Keeping socially connected, physically active and mentally healthy can also have the cumulative benefit of helping older people stay in the community rather than ending up in secondary or social care. Indeed, recent research in the British Medical Journal suggests that a concerted effort to provide support and opportunities for physical activity can help older adults maintain independence and lessen the costly burden of social care – which not only costs an average of £32,600 a year for a residential care placement, but may be required for decades if the person never returns to “baseline”, as Gopal mentions. “Moving to unfamiliar environments shows evidence of functional ability declining, plus people are vulnerable in secondary or social care, with an increased risk of falls and fractures, and anxiety,” adds Gopal.

On the other hand, independent living is not for everyone, and Marion says: “The benefits are not always clear-cut. In theory, you have greater choice if you are living in your own home and can decide how your days are organised, but it is no fun being at home, [if you are] unable to get out and about and cut off from other people. You might be happier in the company of other people and with the practical help you need available whenever you need it in a care home.”

The role of pharmacy

With a little research and a good dose of empathy there is plenty of advice, services and signposting that community pharmacy teams can offer that will help older people keep their brain and body in good working order. Caroline Abrahams, charity director at Age UK, says: “Pharmacy staff can play an extremely important role in supporting older people’s health, not just by dispensing and providing advice on medicines but also by helping them to manage their health conditions and by being a friendly, expert ear for any concerns. By encouraging older people to focus on what they are able to do, rather than the things they cannot do, you can buoy up the self-confidence and resilience of your older customers, supporting them to stay well and get the most out of life.”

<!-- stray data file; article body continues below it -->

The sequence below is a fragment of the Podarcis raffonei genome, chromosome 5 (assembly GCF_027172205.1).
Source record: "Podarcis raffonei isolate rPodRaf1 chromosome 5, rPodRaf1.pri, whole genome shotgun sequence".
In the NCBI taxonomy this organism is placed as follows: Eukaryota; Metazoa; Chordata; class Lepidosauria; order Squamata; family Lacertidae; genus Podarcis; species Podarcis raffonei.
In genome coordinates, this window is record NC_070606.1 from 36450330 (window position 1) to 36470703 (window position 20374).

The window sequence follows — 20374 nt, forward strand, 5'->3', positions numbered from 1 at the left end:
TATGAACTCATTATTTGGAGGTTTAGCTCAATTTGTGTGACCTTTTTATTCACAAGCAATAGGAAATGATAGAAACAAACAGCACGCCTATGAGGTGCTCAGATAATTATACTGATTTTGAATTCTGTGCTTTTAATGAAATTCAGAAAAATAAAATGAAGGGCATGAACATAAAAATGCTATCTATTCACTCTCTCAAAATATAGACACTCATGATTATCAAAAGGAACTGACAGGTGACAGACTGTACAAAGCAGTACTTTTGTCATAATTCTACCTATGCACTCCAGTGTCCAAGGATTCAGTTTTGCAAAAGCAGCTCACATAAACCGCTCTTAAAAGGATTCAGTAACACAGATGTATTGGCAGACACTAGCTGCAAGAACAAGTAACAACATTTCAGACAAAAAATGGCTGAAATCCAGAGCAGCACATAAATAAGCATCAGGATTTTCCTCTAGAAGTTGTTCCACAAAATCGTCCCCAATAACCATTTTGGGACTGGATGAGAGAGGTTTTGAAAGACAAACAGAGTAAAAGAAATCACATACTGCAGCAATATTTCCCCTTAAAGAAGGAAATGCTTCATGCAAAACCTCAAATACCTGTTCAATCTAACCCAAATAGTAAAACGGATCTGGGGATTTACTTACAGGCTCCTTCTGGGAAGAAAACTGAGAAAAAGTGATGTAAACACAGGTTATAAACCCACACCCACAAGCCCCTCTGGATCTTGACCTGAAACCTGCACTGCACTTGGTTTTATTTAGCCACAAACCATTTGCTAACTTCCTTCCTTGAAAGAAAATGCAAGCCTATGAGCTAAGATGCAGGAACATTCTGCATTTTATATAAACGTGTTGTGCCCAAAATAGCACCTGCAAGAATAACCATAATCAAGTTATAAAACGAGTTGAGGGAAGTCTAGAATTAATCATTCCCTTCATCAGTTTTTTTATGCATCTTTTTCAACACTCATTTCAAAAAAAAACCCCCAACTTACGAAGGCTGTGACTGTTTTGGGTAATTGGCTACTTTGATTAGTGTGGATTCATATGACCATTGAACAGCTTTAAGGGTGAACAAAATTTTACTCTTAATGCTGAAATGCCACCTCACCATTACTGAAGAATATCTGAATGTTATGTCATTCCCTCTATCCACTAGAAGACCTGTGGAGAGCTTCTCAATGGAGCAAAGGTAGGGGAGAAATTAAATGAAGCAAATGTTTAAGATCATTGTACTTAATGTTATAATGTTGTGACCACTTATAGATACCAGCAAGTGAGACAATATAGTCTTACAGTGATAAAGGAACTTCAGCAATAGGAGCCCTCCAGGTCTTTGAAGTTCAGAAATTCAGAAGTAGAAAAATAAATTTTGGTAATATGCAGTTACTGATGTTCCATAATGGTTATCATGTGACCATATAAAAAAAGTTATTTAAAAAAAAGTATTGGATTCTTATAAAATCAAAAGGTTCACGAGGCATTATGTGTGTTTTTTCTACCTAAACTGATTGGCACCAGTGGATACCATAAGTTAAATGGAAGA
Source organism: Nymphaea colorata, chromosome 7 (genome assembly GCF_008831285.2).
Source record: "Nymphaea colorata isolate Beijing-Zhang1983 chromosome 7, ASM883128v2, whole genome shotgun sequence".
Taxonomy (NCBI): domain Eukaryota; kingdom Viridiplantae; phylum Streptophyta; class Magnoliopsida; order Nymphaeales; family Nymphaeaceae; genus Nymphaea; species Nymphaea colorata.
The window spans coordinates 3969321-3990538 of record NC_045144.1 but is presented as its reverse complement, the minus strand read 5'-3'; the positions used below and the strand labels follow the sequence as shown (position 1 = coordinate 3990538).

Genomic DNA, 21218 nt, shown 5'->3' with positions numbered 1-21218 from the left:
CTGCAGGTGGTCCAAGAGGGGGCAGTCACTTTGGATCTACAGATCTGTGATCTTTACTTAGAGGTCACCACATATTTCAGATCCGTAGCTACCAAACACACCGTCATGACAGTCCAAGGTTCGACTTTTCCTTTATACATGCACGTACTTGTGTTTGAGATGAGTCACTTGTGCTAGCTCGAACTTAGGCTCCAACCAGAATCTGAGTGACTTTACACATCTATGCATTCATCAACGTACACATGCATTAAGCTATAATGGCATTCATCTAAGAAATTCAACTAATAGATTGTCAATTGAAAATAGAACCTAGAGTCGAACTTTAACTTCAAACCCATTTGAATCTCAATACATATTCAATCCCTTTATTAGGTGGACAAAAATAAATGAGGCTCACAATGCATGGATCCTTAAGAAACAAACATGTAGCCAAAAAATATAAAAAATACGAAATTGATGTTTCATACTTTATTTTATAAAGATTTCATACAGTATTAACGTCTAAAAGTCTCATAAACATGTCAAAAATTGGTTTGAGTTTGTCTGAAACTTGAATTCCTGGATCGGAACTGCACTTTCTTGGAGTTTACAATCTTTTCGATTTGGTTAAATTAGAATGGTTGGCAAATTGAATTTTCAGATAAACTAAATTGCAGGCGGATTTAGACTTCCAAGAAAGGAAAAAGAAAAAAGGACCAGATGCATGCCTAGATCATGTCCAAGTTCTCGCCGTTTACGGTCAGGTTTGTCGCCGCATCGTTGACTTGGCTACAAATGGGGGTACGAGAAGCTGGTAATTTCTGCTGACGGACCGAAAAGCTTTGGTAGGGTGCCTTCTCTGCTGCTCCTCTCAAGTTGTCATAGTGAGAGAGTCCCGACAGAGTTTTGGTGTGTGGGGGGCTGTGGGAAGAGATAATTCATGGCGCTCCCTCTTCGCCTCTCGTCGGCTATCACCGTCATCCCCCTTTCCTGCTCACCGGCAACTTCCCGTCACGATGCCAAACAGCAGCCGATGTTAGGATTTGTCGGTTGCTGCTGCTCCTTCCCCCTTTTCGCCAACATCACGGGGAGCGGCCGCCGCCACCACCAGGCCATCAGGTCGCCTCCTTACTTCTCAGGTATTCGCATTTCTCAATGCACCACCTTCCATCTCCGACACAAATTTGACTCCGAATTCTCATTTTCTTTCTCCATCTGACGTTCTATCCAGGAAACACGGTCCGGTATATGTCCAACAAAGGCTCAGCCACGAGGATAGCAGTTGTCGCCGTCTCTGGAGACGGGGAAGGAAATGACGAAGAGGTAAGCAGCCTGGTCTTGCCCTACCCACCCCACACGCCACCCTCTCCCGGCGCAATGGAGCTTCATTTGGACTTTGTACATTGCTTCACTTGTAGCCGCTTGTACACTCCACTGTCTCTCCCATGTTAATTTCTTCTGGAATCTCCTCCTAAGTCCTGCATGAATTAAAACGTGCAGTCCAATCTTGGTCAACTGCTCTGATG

Because community pharmacies are much more accessible than GPs to many, Marion suggests staff can “help individuals monitor their own health through telehealth devices”, and “provide information on the importance of physical activity and about exercise classes and walking groups in their locality, as well as signposting people to social clubs and volunteering and other activities”.

Gopal says signposting to Age UK is “an absolute must”. He says: “They do a lot of work around keeping people independent, provide home assessments to identify issues, and have befriending services. Community pharmacies should also engage with local care networks, and even if you don’t attend the meetings yourself you should be able to signpost people towards the services they offer in your area.” Gopal’s advice – which holds true in so many community pharmacy interactions – is that “even if someone comes to us with problem A it is worth looking for problem B. Think holistically about the individual and ask WWHAM questions about their general health, as any warning signs or symptoms you identify could be really pivotal in protecting that. I tell students they are the frontline of healthcare so don’t ever take your role lightly. Even a couple of minutes of your time could make all the difference.”

Further information 

Data suggests that a third of our elderly population will have social isolation issues – nearer half for those over 80